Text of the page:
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Am J Ophthalmol. 1996 Nov;122(5):678-83.

The effect of trauma on the ocular penetration of intravenous ciprofloxacin.

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Uniformed Services University of the Health Sciences, Bethesda, Maryland, USA.



To study the intraocular pharmacokinetics of intravenously administered ciprofloxacin following eye trauma.


Twenty-three New Zealand albino rabbits and 12 Yorkshire pigs each received a surgically induced scleral injury to the right eye. Following repair, each rabbit received a single 30-mg intravenous infusion of ciprofloxacin. Each pig received either two 200-mg doses or two 400-mg doses of intravenous ciprofloxacin given 12 hours apart. Vitreous and serum samples were harvested at 0.5, 1, 4, 6, and 12 hours after antibiotic administration in rabbits and 1 hour after the second dose in pigs. Bioassays for ciprofloxacin were performed on each sample, and results were statistically compared by t test. The untraumatized left eye in each animal served as a control.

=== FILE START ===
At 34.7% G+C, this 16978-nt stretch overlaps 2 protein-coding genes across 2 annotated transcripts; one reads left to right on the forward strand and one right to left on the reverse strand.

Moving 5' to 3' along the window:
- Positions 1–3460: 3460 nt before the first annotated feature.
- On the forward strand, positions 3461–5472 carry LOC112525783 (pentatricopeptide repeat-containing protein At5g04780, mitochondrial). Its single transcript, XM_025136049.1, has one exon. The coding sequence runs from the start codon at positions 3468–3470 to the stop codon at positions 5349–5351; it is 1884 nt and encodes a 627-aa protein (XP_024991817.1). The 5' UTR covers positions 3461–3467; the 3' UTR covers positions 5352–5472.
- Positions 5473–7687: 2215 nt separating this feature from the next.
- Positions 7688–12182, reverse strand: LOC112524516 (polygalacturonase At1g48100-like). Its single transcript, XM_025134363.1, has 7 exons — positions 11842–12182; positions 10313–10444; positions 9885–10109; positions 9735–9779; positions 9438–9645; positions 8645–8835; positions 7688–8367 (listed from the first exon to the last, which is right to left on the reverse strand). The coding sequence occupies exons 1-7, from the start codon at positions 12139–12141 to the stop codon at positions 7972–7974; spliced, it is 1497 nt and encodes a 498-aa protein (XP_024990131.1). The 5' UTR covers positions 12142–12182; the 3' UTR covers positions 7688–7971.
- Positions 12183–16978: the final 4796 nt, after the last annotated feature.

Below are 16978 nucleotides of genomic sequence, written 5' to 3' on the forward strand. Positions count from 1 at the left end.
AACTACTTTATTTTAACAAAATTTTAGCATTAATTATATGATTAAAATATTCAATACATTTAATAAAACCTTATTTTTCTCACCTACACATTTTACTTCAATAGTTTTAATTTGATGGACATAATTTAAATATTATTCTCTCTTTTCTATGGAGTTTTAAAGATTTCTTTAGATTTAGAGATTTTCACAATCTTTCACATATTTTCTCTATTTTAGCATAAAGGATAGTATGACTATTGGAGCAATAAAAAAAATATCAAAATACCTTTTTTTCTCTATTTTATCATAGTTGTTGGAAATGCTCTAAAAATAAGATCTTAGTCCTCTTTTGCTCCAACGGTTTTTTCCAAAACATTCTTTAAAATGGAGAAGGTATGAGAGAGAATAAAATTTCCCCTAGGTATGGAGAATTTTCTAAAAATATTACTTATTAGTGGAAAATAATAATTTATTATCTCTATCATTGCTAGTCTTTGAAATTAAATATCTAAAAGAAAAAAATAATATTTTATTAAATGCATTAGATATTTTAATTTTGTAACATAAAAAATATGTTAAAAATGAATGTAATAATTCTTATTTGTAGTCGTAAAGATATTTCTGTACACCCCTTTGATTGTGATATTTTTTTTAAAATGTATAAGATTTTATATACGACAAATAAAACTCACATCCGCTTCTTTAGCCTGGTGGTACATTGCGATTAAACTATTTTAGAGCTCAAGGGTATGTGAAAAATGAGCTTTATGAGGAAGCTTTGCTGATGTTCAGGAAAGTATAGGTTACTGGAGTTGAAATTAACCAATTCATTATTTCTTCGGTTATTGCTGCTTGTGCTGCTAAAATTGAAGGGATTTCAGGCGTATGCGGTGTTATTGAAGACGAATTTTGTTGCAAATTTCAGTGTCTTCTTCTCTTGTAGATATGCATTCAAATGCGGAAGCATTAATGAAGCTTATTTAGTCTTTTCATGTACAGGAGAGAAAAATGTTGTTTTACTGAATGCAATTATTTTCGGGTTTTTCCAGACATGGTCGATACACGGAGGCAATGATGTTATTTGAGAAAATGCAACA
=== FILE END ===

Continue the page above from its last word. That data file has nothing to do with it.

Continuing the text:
The mean vitreous concentration of ciprofloxacin in traumatized rabbit eyes was 0.37 microgram/ml. This level was sustained above levels in control eyes (0.18 microgram/ml) for at least 4 hours following antibiotic administration. In control eyes, intravitreal levels peaked at 1 hour. Mean vitreous concentrations +/- SD in traumatized pig eyes were 0.091 +/- 0.017 microgram/ml in swine that had received 200-mg doses of ciprofloxacin vs 0.312 +/- 0.153 microgram/ml in swine that had received 400-mg doses (P = .02). Mean vitreous concentrations of ciprofloxacin in control eyes were not affected by increasing dosage.


In both animal models, experimental surgical trauma increased intravitreal ciprofloxacin delivery. In addition, systemically administered ciprofloxacin achieved intravitreous levels exceeding minimum inhibitory concentrations for common ocular pathogens, suggesting a role for ciprofloxacin in the prophylaxis of posttraumatic endophthalmitis.

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